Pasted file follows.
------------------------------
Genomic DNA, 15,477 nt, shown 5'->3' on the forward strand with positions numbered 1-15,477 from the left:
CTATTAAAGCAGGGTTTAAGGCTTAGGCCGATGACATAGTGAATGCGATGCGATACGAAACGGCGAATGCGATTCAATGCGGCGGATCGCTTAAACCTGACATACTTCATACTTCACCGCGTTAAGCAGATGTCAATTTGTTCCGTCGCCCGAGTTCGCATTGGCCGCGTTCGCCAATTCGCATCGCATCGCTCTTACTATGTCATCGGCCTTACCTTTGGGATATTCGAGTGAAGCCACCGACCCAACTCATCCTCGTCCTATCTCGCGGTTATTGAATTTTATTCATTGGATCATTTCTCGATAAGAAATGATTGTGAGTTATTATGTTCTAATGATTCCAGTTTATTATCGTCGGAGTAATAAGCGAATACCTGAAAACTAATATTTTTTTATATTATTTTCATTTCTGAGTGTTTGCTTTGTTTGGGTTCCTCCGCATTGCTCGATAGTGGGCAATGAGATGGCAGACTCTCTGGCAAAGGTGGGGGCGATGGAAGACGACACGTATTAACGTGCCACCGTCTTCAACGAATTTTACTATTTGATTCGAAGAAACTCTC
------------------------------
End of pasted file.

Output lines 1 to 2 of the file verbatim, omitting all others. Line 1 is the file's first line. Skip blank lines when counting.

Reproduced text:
Genomic DNA, 15,477 nt, shown 5'->3' on the forward strand with positions numbered 1-15,477 from the left:
CTATTAAAGCAGGGTTTAAGGCTTAGGCCGATGACATAGTGAATGCGATGCGATACGAAACGGCGAATGCGATTCAATGCGGCGGATCGCTTAAACCTGACATACTTCATACTTCACCGCGTTAAGCAGATGTCAATTTGTTCCGTCGCCCGAGTTCGCATTGGCCGCGTTCGCCAATTCGCATCGCATCGCTCTTACTATGTCATCGGCCTTACCTTTGGGATATTCGAGTGAAGCCACCGACCCAACTCATCCTCGTCCTATCTCGCGGTTATTGAATTTTATTCATTGGATCATTTCTCGATAAGAAATGATTGTGAGTTATTATGTTCTAATGATTCCAGTTTATTATCGTCGGAGTAATAAGCGAATACCTGAAAACTAATATTTTTTTATATTATTTTCATTTCTGAGTGTTTGCTTTGTTTGGGTTCCTCCGCATTGCTCGATAGTGGGCAATGAGATGGCAGACTCTCTGGCAAAGGTGGGGGCGATGGAAGACGACACGTATTAACGTGCCACCGTCTTCAACGAATTTTACTATTTGATTCGAAGAAACTCTC